A microprocessor 20 or other processing circuitry or controller can be associated with one or more of the capture device 16 and secure signal transmitter 18. Signals from the capture device 16 can be sent to the remote monitoring location 14 using a wired or wireless transceiver 22. When the secure signal transmitter 18 is an LED or equivalent device or speaker or equivalent device that transmits an audible or visual secure signal and the capture device 16 is the surveillance video camera itself, the authentication signal should be transmitted within the surveillance audio/video stream.
 Turning to the remote monitoring location 14, a transceiver 24 receives signals from the surveilled location 12, with the signals being processed as appropriate for analysis thereof by a microprocessor 26 in accordance with the flow charts herein. To this end, the microprocessor 26 can access a preferably software-implemented logic module 28 to execute the logic. The microprocessor 26 can output signals such as but not limited to a video signal containing signals from the secure signal transmitter 18 to a monitor 30 for viewing thereof by a person. If desired, the microprocessor 26 can output alarm signals to an audible or visual alarm 32, in accordance with the discussion below. An input device 34 can be used to input data including the below-described challenges to the system 10.
 FIGS. 2-4 show the logic that is executed by one or more of the microprocessors 20, 26 as embodied in computer program software. Those skilled in the art will appreciate that the flow charts illustrate the structures of logic elements, such as computer program code elements or electronic logic circuits, that function according to this invention. Manifestly, the invention is practiced in its essential embodiment by a machine component that renders the logic elements in a form that instructs a digital processing apparatus (that is, a computer, controller, processor, etc.) to perform a sequence of function steps corresponding to those shown.
 In other words, the logic may be embodied by a computer program that is executed by one or more of the microprocessors 20, 26 as a series of computer- or control element-executable instructions. These instructions, which can be part of the logic module 28, may reside, for example, in RAM or on a hard drive or optical drive, or the instructions may be stored on magnetic tape, electronic read-only memory, or other appropriate data storage device that can be dynamically changed or updated.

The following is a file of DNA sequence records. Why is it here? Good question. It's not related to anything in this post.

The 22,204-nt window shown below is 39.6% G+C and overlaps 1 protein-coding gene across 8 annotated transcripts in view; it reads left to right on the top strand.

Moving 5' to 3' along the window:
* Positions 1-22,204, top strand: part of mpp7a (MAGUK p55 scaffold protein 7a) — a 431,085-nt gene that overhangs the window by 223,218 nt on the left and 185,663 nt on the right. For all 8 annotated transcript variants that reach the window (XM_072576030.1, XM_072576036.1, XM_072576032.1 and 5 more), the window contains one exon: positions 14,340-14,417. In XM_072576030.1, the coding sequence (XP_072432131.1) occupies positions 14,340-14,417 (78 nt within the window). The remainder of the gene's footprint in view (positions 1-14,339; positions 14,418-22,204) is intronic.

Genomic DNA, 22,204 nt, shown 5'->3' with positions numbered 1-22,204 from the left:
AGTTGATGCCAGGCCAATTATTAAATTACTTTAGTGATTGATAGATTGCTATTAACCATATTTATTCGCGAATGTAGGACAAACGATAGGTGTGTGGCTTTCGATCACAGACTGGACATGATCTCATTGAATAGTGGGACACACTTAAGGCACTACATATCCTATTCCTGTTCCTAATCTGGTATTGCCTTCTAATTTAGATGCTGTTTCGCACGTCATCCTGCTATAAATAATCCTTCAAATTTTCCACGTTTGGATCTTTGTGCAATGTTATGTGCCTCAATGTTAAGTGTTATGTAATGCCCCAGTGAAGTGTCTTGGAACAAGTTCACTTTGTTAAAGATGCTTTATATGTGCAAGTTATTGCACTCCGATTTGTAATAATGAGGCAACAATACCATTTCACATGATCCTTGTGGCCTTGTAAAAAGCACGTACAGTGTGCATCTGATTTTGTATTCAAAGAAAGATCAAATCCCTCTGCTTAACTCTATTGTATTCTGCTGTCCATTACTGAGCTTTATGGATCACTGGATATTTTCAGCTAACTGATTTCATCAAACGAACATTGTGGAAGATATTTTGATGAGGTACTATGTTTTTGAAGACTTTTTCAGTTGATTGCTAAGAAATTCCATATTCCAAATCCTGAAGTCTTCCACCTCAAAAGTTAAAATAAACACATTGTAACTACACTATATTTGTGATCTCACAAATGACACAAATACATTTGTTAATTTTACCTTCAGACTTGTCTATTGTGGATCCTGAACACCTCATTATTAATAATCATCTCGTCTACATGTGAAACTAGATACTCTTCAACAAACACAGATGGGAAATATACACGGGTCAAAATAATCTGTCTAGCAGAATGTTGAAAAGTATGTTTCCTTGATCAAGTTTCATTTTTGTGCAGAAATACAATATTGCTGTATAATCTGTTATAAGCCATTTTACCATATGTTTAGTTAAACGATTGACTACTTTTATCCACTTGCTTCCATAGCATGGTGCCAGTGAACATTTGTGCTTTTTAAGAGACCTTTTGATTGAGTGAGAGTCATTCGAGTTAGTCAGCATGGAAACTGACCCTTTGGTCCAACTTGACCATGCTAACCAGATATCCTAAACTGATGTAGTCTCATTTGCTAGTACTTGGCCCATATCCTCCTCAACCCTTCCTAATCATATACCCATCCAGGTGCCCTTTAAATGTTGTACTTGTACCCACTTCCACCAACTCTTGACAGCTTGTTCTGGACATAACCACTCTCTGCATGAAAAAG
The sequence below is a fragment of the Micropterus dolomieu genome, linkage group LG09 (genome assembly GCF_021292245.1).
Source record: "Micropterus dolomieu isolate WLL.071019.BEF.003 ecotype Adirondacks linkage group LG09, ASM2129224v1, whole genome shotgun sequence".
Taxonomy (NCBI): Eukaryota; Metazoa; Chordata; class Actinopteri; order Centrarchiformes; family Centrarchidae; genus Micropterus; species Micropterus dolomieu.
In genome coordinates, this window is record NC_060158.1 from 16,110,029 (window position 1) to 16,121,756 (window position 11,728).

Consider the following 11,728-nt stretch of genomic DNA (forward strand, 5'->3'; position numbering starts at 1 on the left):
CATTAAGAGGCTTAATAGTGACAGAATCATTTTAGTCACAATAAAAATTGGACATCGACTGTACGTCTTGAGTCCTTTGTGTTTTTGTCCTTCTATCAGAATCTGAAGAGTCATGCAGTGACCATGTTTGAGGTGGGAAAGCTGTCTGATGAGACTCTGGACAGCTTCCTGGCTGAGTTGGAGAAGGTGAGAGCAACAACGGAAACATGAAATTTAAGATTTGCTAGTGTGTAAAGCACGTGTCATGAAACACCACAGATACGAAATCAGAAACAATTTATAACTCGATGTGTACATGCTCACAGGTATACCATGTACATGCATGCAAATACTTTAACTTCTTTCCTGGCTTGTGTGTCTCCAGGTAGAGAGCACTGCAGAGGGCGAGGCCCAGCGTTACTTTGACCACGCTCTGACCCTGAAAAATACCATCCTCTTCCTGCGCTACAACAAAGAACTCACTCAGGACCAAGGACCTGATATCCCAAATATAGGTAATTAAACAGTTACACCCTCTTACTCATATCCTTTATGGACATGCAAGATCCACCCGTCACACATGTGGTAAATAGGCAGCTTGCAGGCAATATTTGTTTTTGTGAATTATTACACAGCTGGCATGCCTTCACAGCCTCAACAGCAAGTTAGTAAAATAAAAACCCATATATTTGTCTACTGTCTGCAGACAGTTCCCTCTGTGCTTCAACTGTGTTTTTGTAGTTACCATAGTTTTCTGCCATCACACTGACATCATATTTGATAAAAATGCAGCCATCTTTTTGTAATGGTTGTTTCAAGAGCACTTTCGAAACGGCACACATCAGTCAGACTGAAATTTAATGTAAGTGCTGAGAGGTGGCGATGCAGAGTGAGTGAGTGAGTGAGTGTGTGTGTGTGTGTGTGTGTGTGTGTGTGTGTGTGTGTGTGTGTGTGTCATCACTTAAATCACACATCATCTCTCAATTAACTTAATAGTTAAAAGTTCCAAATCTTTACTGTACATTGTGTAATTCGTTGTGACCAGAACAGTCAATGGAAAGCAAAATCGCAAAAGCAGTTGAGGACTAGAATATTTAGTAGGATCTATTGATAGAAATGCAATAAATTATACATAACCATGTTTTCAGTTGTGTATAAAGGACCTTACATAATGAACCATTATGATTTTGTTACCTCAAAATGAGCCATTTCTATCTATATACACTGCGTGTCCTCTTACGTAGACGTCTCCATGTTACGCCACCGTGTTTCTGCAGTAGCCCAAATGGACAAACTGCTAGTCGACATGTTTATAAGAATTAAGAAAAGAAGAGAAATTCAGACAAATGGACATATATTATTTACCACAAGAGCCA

Commencing at block 36 in FIG. 2, the secure stream, also referred to as an authentication stream, is generated and transmitted by the transmitter 18, preferably continuously as defined above, within the intended scope of surveillance or observation. In one aspect, this secure stream is secure in the sense that it is substantially unpredictable. For instance, the stream may be a cryptographically generated pseudorandom stream. Any appropriate pseudorandom generator can be used, e.g., block ciphers in counter mode can be used, without limitation.
 At block 38, the capture device 16 captures the secure stream, which is transmitted to the monitoring location 14 for observation thereof by a remote observer. The observer can be a person and/or a processor that verifies that the intended scope is being surveilled, based on the secure stream. For instance, a person can view the monitor 30 to determine whether a transmitter 18 that is, for example, an LED, is blinking in accordance with a “correct” sequence of blinks as more fully discussed below in relation to FIGS. 3 and 4. Or, the microprocessor 26 can process the signal substantially in real time and decode it to verify correctness. If an error is detected at decision diamond 40, the alarm 32 can be activated, and/or other corrective action taken.
 The present invention envisions that in one embodiment, the secure signal can be generated in response to a real-time random challenge from the monitoring location 14. Accordingly, at block 44 in FIG. 3 the monitoring location 44 can generate a challenge. For example, a person can toggle an input-output device 34 such as a switch in a random pattern of “off” and “on” with the pattern being sent real-time to the secure signal transmitter 18 at block 46 to cause the transmitter 18 to repeat or mirror the challenge or otherwise respond to the challenge in a predetermined manner at block 48. The response to the challenge is transmitted back to the monitoring location 14 at block 50. If the secure signal transmitter 18 is an LED in the field of view of the video camera that is generating a video stream of the surveilled location 12, at block 52 the person can observe, using the monitor 30, whether the pattern of “off” and “on” toggled in by the person is being properly repeated substantially in real time by the LED (or whether other proper responses are observed), to thereby verify that the real-time video stream from the surveillance camera is of the intended scope of observation. Alternatively, the processor 34 can automatically generate the challenge to the secure signal transmitter 18 and then process the return video stream to determine if the proper response has been received. As yet another alternative, the response can be a digital signature of the challenge.